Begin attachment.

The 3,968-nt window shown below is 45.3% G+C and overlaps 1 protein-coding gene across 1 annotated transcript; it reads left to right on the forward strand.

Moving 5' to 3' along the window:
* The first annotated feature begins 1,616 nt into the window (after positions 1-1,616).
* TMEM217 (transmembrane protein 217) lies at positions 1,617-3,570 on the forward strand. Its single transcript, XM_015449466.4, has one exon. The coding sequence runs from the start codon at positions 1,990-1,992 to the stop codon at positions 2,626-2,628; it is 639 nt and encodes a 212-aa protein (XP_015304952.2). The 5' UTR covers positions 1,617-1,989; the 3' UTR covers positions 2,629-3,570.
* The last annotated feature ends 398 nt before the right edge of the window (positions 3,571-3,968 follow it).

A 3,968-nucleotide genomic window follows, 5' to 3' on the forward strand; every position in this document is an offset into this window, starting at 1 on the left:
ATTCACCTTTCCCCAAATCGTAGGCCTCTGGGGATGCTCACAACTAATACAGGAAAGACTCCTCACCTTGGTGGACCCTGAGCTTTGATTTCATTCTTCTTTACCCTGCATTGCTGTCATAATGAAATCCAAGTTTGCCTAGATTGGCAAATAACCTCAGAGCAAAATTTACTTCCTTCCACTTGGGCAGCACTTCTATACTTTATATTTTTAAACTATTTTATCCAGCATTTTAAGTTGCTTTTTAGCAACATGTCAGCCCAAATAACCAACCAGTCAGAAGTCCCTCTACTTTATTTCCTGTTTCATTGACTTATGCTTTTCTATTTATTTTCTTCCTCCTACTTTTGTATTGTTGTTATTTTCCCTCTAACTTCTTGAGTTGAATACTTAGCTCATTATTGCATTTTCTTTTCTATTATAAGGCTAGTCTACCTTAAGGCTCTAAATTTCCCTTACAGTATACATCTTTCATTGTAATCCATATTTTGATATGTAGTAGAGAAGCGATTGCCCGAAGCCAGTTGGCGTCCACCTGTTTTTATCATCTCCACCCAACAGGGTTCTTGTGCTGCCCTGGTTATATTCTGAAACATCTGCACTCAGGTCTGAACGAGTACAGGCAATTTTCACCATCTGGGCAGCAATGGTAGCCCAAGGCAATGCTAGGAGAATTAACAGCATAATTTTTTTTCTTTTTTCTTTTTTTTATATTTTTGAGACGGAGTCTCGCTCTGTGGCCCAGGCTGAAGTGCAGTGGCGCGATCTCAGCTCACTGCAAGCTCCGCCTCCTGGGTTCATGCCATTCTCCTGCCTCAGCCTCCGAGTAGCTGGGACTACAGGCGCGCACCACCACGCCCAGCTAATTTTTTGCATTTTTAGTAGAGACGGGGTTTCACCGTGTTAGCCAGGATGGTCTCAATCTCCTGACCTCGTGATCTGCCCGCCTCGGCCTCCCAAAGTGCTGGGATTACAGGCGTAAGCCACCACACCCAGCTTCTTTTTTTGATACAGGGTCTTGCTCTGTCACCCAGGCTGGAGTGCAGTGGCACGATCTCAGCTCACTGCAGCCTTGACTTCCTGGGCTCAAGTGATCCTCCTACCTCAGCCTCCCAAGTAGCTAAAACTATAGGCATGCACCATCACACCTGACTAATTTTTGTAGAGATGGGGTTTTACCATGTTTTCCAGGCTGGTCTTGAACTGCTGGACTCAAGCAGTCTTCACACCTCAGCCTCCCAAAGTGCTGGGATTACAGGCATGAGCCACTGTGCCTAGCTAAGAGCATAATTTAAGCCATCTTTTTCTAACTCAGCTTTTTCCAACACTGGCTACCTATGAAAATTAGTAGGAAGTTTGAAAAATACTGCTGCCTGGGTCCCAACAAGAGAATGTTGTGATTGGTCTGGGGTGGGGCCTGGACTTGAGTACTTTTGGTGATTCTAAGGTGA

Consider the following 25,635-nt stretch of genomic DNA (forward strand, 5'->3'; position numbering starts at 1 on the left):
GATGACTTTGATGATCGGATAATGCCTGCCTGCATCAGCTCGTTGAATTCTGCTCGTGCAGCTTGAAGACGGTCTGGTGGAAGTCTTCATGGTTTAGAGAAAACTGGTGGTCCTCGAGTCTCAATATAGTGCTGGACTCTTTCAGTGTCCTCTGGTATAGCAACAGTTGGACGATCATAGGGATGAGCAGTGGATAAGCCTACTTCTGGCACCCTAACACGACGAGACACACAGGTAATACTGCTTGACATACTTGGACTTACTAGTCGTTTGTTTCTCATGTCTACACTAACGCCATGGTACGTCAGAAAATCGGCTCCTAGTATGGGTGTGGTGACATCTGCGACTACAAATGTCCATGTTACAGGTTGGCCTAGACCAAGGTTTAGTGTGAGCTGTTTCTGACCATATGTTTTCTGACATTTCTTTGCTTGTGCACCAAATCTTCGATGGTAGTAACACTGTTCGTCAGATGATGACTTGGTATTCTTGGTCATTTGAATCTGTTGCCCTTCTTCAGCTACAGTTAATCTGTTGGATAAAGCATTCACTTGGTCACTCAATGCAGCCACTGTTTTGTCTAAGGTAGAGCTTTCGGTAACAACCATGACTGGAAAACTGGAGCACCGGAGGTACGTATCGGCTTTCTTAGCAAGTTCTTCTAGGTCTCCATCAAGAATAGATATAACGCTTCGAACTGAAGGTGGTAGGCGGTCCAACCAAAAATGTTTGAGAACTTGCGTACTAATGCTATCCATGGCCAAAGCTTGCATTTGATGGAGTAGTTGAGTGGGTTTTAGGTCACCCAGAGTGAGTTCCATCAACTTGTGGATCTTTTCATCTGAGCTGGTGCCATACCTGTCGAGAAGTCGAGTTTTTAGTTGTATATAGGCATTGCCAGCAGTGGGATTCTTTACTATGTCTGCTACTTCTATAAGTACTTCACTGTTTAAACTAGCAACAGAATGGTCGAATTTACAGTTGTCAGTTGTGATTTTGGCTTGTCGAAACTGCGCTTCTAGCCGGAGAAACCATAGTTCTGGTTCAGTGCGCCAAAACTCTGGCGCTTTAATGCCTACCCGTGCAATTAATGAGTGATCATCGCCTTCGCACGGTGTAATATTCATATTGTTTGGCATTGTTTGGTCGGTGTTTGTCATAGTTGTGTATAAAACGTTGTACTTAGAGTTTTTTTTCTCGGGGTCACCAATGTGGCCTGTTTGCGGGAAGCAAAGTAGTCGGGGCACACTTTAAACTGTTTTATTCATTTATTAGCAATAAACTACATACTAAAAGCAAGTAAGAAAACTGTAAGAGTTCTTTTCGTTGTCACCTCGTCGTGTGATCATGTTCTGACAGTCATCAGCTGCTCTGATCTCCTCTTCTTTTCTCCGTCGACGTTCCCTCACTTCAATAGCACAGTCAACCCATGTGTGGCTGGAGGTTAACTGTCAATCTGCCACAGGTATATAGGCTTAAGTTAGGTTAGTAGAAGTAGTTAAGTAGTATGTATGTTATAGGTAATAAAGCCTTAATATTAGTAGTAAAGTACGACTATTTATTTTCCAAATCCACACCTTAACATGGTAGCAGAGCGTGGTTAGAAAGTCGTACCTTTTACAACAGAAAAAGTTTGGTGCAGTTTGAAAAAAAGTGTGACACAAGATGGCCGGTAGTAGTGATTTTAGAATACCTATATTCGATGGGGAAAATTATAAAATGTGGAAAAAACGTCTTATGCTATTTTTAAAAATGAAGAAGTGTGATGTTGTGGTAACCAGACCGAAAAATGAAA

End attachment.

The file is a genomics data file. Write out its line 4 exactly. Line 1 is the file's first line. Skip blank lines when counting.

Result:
* TMEM217 (transmembrane protein 217) lies at positions 1,617-3,570 on the forward strand. Its single transcript, XM_015449466.4, has one exon. The coding sequence runs from the start codon at positions 1,990-1,992 to the stop codon at positions 2,626-2,628; it is 639 nt and encodes a 212-aa protein (XP_015304952.2). The 5' UTR covers positions 1,617-1,989; the 3' UTR covers positions 2,629-3,570.